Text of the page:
"This is the moment we’ve been waiting for," he said. "This is what all the work, the hard work and the donations and the activism has been all about: the overturning of Roe v. Wade."
KGW reached out to pose the same question to Republican candidate Christine Drazan, who was scheduled to participate in the debate but pulled out on Tuesday morning. Her campaign responded with the following statement:
"The unprecedented leak of a yet to be finalized U.S. Supreme Court opinion represents a grave attack on one of the core institutions in our country. I have never shied away from my pro-life values, but will wait for the Court’s official opinion before commenting further."
Drazan's campaign website touts an endorsement from Oregon Right to Life. In a separate Republican debate hosted by KOIN and Pamplin Media Group last week, before the draft Supreme Court opinion leaked, Drazan said she would veto any legislation to expand abortion access in Oregon.
Watch the full Republican debate:
Democratic and unaffiliated candidates
Abortion didn't come up during a Democratic primary debate between Tina Kotek and Tobias Read that the City Club hosted on April 22, but KGW reached out to the participating candidates on Tuesday to pose the same question from the Republican debate.
Read responded with the following statement:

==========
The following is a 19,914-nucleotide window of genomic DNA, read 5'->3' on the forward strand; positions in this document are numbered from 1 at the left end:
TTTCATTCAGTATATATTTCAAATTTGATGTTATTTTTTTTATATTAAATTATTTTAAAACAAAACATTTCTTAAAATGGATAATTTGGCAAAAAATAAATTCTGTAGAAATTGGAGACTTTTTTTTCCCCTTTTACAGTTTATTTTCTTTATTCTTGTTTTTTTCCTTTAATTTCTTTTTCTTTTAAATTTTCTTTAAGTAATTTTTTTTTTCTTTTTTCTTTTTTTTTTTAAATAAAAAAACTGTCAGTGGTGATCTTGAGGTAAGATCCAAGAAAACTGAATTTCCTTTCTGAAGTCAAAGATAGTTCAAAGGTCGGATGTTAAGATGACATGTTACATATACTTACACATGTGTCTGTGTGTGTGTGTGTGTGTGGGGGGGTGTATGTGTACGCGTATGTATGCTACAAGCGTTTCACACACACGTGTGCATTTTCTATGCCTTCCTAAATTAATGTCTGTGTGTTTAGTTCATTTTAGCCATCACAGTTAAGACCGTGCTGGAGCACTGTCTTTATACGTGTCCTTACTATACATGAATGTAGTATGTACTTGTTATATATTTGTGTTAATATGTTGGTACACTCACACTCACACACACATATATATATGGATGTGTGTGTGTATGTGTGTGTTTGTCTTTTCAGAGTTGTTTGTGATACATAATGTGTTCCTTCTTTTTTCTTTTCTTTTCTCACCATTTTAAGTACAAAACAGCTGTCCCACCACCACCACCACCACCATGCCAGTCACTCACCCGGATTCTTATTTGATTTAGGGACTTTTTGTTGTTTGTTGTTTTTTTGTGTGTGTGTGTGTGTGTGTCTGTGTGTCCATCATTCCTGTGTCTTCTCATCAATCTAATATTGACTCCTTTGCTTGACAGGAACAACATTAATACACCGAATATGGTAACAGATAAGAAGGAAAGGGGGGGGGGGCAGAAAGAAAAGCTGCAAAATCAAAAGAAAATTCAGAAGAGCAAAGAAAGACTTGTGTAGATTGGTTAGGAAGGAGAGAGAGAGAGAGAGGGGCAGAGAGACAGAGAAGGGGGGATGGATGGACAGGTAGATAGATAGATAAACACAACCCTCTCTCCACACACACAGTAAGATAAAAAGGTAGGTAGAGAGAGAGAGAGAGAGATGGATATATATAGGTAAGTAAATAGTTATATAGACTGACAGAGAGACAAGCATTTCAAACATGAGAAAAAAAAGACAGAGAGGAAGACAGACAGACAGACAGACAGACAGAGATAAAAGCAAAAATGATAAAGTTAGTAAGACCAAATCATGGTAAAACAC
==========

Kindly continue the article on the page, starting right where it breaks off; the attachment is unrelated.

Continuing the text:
"As Governor, I will ensure that amidst a wave of concerning threats and rollbacks, we will stand up to any attack on abortion access here in Oregon. We must continue to be a national leader in protecting reproductive rights.
"If Roe v. Wade is overturned I will do everything in my power as Governor to ensure that access to abortion continues to be protected in Oregon as well as provide access to those in neighboring states who may lose their right."
Kotek responded with the following statement:
"Here’s what I want every Oregonian to know: I will steadfastly protect access to abortion and other reproductive health care in Oregon. I’ve done it and will continue to do it. I am outraged by the draft SCOTUS opinion. When Donald Trump was elected in 2016, I worked to pass the nation’s strongest abortion access law, ensuring that reproductive rights would be protected here in Oregon, no matter what happens at the Supreme Court.